Microbiological Analyses: A sterile pipette was used to transfer water samples to a sterile membrane filtration system, and each sample was filtered onto its respective 4.5-mm gridded membrane filter. Sterile forceps were used to place each filter in a petri dish of m-Enterococcus agar or in a petri dish of 2.0 mL Coliscan MF. Distilled water was used to rinse the membrane filtration system and forceps before processing samples from additional sites. All samples were incubated in a Quincy Lab Incubator at 35 degrees (0.5 deviation).
Plates containing Coliscan MF were removed after 24 hours. Each plate was placed under a microscope for enumeration of fecal coliforms and E. coli. Colony counts were recorded for analysis and verified using a fluorescent lamp and a magnifying lens. Plates containing m-Enterococcus agar were removed after a total of 48 hours of incubation. A microscope, a fluorescent lamp and a magnifying lens were also used to determine the E. faecalis colony count for each sample.
CONCLUSION AND DISCUSSION
The hypothesis was supported. Strawberry River was determined to be unsafe for primary and secondary recreational contact. Individuals using Strawberry River as a means for recreation are at risk of water-related illness from fecal contamination.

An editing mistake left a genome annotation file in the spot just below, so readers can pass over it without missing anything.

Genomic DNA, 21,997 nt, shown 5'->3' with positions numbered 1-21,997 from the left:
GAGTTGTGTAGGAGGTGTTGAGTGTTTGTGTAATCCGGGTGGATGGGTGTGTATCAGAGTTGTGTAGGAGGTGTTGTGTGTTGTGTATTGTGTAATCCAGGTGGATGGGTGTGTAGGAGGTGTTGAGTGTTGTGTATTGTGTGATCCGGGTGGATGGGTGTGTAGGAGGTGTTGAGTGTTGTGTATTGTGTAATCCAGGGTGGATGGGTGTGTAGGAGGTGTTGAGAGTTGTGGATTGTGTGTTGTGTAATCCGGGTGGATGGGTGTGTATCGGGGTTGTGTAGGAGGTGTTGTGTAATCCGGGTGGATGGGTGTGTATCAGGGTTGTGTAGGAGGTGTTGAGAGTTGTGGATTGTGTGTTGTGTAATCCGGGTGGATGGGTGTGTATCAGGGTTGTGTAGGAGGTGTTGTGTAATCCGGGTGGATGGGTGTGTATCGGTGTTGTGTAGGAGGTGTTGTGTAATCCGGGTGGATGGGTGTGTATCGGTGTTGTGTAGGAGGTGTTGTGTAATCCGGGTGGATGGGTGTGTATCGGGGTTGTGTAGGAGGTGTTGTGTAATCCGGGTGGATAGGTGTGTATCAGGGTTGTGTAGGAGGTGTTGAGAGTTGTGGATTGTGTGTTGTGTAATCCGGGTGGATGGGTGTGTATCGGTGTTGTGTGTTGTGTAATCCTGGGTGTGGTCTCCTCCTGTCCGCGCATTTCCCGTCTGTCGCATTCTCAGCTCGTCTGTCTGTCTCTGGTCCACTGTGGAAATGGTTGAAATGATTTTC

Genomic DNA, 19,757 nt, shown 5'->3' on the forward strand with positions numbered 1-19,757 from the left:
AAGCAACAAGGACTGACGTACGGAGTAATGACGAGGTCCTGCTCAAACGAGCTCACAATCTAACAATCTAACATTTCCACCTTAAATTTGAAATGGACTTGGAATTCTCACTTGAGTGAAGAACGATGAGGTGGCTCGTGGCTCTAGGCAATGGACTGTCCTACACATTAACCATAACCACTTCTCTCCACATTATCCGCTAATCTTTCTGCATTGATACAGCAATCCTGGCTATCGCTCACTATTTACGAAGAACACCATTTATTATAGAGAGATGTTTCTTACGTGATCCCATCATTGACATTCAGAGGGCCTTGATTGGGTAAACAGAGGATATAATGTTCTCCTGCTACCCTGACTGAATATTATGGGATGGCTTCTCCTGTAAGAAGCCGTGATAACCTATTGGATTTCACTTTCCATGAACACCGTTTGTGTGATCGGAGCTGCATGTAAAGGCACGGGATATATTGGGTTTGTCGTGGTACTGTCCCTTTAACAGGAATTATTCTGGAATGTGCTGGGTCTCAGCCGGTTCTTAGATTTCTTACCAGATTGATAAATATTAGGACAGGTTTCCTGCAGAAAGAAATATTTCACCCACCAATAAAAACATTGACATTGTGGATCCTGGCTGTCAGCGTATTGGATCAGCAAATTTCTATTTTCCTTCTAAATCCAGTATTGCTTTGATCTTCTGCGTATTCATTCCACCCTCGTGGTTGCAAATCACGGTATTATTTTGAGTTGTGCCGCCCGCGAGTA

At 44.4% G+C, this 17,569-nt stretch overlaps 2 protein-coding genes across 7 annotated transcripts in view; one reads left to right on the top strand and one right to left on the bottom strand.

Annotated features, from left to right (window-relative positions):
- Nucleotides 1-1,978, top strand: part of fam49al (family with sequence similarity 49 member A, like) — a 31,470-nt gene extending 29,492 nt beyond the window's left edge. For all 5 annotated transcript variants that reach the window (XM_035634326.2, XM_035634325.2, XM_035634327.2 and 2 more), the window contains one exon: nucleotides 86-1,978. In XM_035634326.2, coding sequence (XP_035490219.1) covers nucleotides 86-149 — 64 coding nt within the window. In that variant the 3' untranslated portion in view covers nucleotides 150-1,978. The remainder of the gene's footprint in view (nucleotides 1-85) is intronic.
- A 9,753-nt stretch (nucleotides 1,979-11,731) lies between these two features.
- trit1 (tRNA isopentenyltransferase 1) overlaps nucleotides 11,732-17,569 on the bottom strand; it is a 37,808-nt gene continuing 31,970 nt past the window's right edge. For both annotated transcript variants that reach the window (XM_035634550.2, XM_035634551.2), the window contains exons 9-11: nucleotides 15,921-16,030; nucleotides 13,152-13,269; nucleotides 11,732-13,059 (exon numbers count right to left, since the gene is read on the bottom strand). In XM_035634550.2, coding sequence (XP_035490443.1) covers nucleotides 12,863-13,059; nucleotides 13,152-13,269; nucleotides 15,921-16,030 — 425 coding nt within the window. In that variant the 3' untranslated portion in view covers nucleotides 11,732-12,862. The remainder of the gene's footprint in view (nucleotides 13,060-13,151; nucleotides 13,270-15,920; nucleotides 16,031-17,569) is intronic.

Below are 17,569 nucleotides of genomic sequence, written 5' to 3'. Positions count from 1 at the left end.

It was also affirmed that of the two microbial indicators currently recommended by the EPA, Enterococcus faecalis provided the most consistent test results for fecal contamination. Each site on each test date exceeded bacterial water-quality standards for Enterococcus faecalis. E. coli only indicated unsafe levels of fecal contamination on the November 2 test date for Site 2 and Site 3. It also failed to show any levels of fecal contamination on November 9. The data obtained during the 2010 project indicated that each test site exceeded acceptable levels of fecal coliforms for each test date.
Sites were scheduled for testing during the first three weeks of November. Testing was rescheduled for the fourth week of November because 18 mm of rain fell immediately prior to the third test date. Water sample volumes of 5.0 ml, 2.0 ml, 1.0 ml, and 0.5 ml were used on 2 November 2010. These were the sample sizes the EP. recommends for testing rivers. Test results from last year indicated that these water volumes would produce sufficient colony counts (between 20 and 60) per plate. Each plate of E. faecalis produced less than 14 colonies, so the sample sizes for the 8 November 2010 were raised to 20 ml, 10 ml, 5 ml, and 2 ml. The E. coli colony count was less than nine colonies per plate, but the fecal coliform colony count was above 116 per plate; therefore the water sample volume for the Coliscan MF remained at 5 ml for the second sample date.